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الجمعة، 18 أبريل 2008



CDC is committed to increasing breastfeeding rates throughout the United States and to promoting optimal breastfeeding practices as a means of improving the public’s health. In order to achieve this goal, CDC is carrying out epidemiologic research and monitoring, as well as providing program funding and ongoing technical assistance in support of breastfeeding mothers, their families, communities, employers, and health care providers.
Breastfeeding: Ideal for InfantsBoth babies and mothers gain many benefits from breastfeeding. Breast milk is easy to digest and contains antibodies that can protect infants from bacterial and viral infections. Research indicates that women who breastfeed may have lower rates of certain breast and ovarian cancers.
Read more about the benefits of human milk and breastfeeding by visiting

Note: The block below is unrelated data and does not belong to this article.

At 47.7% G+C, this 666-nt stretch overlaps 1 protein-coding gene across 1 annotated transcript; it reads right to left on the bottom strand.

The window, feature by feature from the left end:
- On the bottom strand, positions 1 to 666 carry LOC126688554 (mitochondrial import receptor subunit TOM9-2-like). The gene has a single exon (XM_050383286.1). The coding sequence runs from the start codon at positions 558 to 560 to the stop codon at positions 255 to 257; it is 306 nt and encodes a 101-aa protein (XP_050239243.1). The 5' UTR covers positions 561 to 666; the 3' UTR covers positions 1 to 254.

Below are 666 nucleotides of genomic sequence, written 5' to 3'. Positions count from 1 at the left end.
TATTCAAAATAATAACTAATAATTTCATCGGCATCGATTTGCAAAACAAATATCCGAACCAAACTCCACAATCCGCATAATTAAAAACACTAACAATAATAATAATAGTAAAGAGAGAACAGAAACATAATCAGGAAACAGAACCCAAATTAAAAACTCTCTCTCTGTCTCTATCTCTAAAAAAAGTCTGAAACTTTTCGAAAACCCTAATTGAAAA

The DHHS Office on Women's Health, Benefits of Breastfeeding.
Featured Items
Statistics on Breastfeeding Practices in the U.S. — Results from the National Immunization Survey (NIS), available August 2007
Does Breastfeeding Reduce the Risk of Pediatric Overweight? (PDF-1.3Mb)The health of American children is being threatened by overweight and the conditions that may stem from this problem, such as elevated serum lipid and insulin concentrations, elevated blood pressure, type 2 diabetes, and psychosocial problems. This Research to Practice (R2P) brief explores the relationship between breastfeeding and pediatric overweight. In addition to the practitioner’s scientific review, newborn infant Crib Cards are being offered, that can be used by hospitals for recording newborn’s vital information and help parents make this important infant feeding
decision at the pertinent time
from/department health and human services.

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